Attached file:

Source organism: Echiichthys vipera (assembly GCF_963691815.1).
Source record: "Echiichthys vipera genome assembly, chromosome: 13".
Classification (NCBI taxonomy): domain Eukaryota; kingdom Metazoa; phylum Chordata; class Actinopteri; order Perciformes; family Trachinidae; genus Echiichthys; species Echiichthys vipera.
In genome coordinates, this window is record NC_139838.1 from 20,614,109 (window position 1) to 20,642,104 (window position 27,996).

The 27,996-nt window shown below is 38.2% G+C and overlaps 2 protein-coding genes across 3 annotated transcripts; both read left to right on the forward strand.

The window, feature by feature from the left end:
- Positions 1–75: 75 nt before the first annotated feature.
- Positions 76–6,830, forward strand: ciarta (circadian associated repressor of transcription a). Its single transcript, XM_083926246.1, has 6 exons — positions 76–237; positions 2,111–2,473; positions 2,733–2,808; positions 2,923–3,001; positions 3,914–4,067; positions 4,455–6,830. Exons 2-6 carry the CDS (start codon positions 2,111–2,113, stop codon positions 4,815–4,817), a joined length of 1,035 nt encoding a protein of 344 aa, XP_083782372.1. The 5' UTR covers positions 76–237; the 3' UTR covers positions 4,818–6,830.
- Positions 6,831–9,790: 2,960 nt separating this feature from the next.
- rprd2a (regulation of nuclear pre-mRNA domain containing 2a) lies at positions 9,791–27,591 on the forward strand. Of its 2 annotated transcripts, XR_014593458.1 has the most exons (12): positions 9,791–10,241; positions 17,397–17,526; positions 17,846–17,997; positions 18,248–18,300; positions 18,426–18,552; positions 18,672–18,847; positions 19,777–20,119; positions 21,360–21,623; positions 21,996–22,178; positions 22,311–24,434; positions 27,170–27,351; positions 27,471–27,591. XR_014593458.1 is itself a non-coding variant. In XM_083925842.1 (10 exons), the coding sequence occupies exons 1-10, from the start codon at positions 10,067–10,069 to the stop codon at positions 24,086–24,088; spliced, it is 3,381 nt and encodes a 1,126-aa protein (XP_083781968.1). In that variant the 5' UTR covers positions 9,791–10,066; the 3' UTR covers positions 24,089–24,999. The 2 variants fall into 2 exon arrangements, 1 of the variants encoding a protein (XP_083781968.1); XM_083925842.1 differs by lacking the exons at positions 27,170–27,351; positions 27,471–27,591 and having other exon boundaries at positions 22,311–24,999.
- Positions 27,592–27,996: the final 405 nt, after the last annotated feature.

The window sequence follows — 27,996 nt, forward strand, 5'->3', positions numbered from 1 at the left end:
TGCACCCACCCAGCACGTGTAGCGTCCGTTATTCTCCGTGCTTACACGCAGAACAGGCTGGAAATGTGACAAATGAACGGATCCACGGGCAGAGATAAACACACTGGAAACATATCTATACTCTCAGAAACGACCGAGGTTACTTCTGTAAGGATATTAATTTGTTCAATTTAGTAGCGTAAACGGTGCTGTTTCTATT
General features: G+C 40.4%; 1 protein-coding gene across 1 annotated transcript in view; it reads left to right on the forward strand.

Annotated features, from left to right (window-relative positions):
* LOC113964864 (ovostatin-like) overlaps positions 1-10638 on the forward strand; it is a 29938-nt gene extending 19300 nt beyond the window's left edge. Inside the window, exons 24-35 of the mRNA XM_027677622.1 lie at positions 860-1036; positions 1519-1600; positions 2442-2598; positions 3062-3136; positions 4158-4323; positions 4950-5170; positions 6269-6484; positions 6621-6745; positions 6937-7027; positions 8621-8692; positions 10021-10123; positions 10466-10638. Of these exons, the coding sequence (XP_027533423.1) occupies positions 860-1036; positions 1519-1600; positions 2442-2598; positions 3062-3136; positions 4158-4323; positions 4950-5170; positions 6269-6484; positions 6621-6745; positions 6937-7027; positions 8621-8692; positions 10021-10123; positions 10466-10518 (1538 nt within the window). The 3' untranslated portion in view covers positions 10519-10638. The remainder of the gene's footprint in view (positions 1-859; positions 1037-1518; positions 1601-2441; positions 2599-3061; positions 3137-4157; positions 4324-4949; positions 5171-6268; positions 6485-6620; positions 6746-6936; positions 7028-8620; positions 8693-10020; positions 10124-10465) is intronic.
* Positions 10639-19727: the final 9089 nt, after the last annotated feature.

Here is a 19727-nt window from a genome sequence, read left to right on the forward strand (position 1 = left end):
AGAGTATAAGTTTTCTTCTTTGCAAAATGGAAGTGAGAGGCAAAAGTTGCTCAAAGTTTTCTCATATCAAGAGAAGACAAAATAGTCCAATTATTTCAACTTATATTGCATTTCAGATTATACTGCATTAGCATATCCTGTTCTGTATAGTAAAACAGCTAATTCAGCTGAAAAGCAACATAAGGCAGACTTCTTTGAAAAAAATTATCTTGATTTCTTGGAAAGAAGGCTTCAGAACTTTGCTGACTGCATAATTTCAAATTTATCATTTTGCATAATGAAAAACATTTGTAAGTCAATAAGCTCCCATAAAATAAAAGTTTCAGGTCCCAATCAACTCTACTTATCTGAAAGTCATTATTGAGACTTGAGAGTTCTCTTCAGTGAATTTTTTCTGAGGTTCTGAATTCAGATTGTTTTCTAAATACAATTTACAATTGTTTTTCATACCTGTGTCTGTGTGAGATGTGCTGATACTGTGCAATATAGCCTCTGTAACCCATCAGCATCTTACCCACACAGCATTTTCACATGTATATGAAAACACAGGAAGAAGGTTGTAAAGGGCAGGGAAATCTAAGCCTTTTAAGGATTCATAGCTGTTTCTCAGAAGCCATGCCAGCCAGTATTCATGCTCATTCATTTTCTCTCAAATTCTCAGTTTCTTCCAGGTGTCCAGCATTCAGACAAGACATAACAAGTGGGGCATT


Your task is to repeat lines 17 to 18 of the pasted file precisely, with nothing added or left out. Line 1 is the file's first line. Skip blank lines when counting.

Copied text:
* Positions 10639-19727: the final 9089 nt, after the last annotated feature.

Here is a 19727-nt window from a genome sequence, read left to right on the forward strand (position 1 = left end):